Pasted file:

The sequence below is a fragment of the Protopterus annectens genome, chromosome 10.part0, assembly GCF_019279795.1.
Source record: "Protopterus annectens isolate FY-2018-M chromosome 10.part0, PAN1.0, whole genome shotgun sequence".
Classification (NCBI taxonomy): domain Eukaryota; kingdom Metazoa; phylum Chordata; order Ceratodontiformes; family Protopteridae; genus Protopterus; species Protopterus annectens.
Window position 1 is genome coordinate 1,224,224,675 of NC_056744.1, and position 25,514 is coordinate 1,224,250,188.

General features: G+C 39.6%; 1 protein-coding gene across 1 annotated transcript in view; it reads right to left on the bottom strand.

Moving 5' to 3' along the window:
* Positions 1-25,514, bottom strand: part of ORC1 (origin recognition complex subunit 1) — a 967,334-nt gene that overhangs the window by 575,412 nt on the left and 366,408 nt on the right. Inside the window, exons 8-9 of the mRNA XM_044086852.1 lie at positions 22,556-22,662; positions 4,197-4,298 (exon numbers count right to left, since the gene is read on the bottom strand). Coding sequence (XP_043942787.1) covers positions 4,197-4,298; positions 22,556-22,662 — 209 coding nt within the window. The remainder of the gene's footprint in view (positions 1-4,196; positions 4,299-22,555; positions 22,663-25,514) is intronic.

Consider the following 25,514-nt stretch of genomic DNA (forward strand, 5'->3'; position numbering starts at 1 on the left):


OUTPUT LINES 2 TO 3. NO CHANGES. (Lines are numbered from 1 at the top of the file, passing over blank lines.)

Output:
Source record: "Protopterus annectens isolate FY-2018-M chromosome 10.part0, PAN1.0, whole genome shotgun sequence".
Classification (NCBI taxonomy): domain Eukaryota; kingdom Metazoa; phylum Chordata; order Ceratodontiformes; family Protopteridae; genus Protopterus; species Protopterus annectens.